Egg freezing involves the extraction of eggs from a woman’s ovaries and freezing them for implantation at a later date. This option may be ideal for women facing medical procedures that may decrease fertility or damage remaining eggs. Younger eggs are healthier and more likely to be viable. As a woman ages, her eggs can suffer from deterioration. Egg deterioration is one of the reasons later-life pregnancy is more of a challenge; therefore, egg freezing can also be used as a family-planning tool. If you are thinking about utilizing this option for your unique situation, you should know that the ideal age for freezing your eggs is when you are in your late 20s or early 30s.
Similar to the egg donor process, candidates go through extensive medical testing to make sure they are viable candidates for egg freezing and then undergo self-administered hormone injections that manipulate the egg-production cycle. The needles are small and most patients adjust well to using them. Once the eggs reach maturity, they are extracted and frozen. The extraction process happens under sedation making removal as comfortable as possible. Recovery and the return to regular activities occur nearly immediately though some discomfort and cramping may linger. When procreation is desired, a single sperm is injected into the thawed egg, and the zygote is incubated until it reaches embryo status and can be implanted into a uterus.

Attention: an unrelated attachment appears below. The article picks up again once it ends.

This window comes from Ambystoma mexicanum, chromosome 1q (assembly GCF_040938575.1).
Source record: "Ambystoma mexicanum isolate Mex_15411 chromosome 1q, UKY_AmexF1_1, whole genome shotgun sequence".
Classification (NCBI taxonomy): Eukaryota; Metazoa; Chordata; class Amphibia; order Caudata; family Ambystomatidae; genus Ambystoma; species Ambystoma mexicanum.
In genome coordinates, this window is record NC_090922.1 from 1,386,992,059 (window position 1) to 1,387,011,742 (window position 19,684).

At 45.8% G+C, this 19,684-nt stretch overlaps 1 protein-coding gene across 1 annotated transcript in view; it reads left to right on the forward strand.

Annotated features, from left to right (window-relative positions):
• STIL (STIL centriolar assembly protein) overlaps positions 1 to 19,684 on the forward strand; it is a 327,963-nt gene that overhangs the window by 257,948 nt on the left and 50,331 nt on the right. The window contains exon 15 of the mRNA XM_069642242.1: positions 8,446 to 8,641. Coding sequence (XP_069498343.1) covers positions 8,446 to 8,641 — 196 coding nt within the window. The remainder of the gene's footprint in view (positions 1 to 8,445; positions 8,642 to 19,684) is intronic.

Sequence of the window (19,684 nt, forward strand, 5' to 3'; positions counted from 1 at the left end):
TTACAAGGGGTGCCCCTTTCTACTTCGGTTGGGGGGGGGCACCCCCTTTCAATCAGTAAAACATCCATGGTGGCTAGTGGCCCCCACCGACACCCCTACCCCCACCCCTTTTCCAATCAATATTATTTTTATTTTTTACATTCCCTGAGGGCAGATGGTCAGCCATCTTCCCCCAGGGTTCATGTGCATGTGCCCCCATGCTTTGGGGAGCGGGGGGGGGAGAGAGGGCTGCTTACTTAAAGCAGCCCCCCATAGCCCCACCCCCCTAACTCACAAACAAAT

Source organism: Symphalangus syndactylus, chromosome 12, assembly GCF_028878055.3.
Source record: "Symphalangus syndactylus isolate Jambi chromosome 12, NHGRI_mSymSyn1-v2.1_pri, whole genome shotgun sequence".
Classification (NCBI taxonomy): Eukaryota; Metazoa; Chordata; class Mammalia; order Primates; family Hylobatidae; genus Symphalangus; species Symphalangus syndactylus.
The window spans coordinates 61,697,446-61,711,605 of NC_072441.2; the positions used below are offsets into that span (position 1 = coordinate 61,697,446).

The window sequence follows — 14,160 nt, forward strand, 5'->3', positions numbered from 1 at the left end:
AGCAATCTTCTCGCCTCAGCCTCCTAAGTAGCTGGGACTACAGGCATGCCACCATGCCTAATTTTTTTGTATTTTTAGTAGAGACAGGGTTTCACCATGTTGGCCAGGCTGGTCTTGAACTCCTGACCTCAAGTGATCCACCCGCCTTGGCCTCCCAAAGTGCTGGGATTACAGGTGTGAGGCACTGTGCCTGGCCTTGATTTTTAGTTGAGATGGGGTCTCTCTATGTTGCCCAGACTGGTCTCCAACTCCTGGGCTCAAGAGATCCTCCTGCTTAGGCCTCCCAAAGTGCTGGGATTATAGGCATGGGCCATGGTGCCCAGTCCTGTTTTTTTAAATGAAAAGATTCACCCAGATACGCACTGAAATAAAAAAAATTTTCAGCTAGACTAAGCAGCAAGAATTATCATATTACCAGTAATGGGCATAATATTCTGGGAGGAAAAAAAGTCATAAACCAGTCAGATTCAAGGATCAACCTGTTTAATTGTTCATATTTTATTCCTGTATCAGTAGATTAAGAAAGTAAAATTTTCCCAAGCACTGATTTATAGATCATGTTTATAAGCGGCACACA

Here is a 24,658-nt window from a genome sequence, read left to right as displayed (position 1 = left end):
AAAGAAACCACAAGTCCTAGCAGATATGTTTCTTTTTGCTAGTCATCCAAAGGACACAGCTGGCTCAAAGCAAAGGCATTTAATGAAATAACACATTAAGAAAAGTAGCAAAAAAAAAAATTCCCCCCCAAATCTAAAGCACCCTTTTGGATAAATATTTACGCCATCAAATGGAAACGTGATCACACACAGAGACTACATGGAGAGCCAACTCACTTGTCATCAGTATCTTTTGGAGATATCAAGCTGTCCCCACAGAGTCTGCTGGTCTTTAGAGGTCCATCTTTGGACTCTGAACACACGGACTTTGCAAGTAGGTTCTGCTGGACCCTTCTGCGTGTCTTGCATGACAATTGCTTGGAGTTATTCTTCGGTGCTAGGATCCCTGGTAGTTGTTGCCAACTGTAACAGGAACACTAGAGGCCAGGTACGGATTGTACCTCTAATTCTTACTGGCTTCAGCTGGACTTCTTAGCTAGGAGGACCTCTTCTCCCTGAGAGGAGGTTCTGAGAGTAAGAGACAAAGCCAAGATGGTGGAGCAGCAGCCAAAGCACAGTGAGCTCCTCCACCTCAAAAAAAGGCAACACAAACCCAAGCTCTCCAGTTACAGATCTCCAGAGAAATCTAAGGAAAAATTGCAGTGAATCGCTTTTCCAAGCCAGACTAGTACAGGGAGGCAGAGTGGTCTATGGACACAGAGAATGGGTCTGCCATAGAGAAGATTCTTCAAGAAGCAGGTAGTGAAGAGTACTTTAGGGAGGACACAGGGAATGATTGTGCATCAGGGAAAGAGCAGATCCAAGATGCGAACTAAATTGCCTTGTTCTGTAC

Since frozen eggs are delicate, they often do not survive the thawing process. The pregnancy rate from this procedure is from 4-12% depending heavily on the age of the eggs frozen, and the number of eggs preserved. Logically, it follows that the more eggs the donor froze, the higher their pregnancy success rate is expected to be. Possible side effects of egg freezing include infection, bleeding from the retrieval process, and ovarian hyperstimulation syndrome, which is when the ovaries become enlarged and fluid collects in the pelvis and abdomen.
The process of freezing your eggs gives you the opportunity to learn about your body, your fertility potential, and your genetics. The process requires a commitment to take medications regularly, inject yourself with hormones, adhere to frequent medical visits for tests and monitoring, and abstaining from sex during your period of heightened fertility. The hormone treatment itself may trigger symptoms similar to menopause and PMS. Therefore, don’t be alarmed if you notice weight gain, as it is likely to be a temporary issue that will resolve after the egg collection is completed.
While freezing your eggs is a helpful family planning tool, the process will cost upwards of $10,000. While the price tag makes finding a “deal” tempting, choosing a doctor– as with all health care decisions– should not be based on sales, promotions, or other retail-like gimmicks. Some employers are championing women’s interest in family-planning and have begun assisting with costs, so be sure to find out if that option is available to you.